Letters to the Editor

LETTERS TO THE EDITOR | Research prompts ‘no’ on charter schools

To the editor:

After studying the voter's pamphlet and making many questioning phone calls to various people and organizations here and in other states that have charter schools to gather information both pro and con in an effort to make a wise decision before voting, I am voting no on the Public Charter School Initiative 1240 for the following reasons:

1. According to the voter's pamphlet, it will take more than $600,000 per year just to administer the new schools. Of course this money will be either taken away from our public schools that are already financially stressed, or will add new taxes.

2. Adding further to the financial problem of our public school system is the fact that the state per pupil money for any student transferring to the Charter school, will also be transferred to the Charter school.

3. Charter schools advocates say they will have more “flexibility” concerning curriculum, staffing, budgets, etc. If so, and they are to be considered a “public school;” why can't our established public schools have the same flexibility? If they can't have those same advantages, then why not?

4. Money. The influx of outside money from anyone or any organization from anywhere that Charter schools can have, seems to be the major overriding difference. This raises a huge red flag for me. How much influence will this money have on who will be administering and teaching?  What will be taught? When and How? Do huge sums of donated money have strings attached? Shouldn't, but could it? I think this a legitimate concern.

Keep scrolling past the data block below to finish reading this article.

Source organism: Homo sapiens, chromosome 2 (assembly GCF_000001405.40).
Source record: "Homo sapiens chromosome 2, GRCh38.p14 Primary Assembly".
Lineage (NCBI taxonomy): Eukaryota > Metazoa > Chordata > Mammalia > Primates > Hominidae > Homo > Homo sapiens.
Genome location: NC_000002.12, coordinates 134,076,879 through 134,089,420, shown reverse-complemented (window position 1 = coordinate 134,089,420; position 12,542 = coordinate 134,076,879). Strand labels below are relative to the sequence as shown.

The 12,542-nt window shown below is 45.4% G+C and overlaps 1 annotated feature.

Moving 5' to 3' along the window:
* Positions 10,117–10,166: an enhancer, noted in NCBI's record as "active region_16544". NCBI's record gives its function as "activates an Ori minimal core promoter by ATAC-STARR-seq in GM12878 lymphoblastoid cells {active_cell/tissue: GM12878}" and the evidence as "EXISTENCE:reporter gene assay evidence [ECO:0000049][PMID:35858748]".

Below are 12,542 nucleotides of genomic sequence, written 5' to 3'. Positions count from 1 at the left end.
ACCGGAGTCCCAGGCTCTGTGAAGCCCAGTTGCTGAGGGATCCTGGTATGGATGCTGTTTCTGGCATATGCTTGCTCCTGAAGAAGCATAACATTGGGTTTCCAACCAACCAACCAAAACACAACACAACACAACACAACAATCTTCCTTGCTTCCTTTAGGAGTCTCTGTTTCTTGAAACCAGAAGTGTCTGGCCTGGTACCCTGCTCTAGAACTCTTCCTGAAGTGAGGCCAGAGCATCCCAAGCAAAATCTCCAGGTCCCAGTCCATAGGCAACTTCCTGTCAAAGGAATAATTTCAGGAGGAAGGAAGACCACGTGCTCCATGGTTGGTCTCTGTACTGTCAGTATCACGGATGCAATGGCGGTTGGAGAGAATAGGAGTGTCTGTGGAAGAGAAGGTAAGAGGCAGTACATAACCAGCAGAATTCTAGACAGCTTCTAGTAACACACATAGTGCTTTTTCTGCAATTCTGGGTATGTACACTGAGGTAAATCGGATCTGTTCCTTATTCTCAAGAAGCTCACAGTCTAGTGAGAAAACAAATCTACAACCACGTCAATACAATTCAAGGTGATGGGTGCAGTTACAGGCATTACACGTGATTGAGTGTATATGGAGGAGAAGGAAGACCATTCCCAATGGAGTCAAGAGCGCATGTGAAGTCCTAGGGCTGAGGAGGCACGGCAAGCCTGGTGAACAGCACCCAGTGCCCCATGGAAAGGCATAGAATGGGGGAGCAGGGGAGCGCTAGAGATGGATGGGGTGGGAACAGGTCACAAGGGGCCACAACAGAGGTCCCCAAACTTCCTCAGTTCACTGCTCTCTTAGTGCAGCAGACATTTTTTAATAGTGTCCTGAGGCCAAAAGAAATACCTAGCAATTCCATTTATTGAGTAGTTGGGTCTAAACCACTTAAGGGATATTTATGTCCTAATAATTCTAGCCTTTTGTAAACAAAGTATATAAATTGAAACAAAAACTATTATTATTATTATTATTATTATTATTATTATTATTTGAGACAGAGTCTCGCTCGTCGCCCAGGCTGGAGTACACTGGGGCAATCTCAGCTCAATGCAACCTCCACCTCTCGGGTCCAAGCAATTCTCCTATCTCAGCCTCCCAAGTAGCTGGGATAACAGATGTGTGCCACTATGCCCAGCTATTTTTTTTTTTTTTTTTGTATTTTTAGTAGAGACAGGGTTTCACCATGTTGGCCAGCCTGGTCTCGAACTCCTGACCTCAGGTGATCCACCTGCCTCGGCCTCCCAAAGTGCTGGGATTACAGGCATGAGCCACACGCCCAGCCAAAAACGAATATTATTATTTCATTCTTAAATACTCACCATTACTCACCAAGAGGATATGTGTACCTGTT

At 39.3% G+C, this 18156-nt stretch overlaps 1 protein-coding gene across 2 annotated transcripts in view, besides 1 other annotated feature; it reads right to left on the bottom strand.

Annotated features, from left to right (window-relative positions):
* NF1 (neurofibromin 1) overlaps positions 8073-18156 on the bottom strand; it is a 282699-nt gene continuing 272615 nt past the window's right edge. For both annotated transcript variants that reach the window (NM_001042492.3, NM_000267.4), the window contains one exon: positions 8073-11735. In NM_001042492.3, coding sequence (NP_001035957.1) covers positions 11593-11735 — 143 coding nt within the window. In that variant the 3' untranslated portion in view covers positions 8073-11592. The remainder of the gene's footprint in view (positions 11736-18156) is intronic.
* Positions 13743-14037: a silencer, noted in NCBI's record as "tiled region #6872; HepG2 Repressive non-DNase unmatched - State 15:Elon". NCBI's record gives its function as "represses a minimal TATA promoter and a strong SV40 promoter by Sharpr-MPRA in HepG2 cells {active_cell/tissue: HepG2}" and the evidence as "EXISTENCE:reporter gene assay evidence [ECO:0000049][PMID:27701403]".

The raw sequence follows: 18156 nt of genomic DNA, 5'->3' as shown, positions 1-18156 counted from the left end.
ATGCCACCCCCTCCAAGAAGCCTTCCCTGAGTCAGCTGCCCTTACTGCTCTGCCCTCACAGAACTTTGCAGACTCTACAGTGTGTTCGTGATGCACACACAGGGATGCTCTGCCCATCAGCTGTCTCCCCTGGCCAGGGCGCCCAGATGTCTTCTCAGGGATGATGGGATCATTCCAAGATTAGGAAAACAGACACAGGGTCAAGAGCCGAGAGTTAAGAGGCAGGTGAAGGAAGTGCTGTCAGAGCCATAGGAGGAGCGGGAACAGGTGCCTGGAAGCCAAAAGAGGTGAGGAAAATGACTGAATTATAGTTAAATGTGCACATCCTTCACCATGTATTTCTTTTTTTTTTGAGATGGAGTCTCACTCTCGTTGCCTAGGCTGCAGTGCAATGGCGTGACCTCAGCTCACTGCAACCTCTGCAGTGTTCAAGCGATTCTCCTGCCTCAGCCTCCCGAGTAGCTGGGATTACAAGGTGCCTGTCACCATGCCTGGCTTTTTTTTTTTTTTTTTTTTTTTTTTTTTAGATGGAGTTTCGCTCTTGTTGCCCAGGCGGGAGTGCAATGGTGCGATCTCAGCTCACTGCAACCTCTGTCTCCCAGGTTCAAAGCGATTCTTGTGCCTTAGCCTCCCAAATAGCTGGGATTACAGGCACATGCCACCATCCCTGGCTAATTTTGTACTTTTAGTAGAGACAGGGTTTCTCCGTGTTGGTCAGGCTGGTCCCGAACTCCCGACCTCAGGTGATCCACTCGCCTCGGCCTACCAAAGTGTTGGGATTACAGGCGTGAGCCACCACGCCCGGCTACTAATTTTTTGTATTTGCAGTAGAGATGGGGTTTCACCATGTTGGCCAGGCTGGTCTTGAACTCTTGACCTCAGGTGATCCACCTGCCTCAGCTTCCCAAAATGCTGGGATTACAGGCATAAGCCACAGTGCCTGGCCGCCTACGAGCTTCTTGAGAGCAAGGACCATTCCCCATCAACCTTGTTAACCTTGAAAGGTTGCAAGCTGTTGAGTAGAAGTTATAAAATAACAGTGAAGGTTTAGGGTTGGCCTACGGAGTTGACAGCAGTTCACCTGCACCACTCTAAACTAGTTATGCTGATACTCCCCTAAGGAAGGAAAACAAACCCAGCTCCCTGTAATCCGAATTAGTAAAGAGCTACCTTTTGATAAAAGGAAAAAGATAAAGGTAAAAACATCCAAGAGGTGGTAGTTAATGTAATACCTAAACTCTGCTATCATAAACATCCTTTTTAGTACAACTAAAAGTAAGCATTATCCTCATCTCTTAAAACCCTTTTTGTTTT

5. Which children will likely be attending these schools? The children of the parents that really care about their child's education by supporting them and their school with time and effort already? These same parents and their support will also be gone from our public school system. Yes, it's open to all, but who really will be going there?

If we can afford public charter schools, and they have such significant advantages, why can't we try harder to make our already established public school system the same and give all our children the same advantages?

Until then, that's why I'm voting no on charter schools.

James E. Rehaume

Oak Harbor


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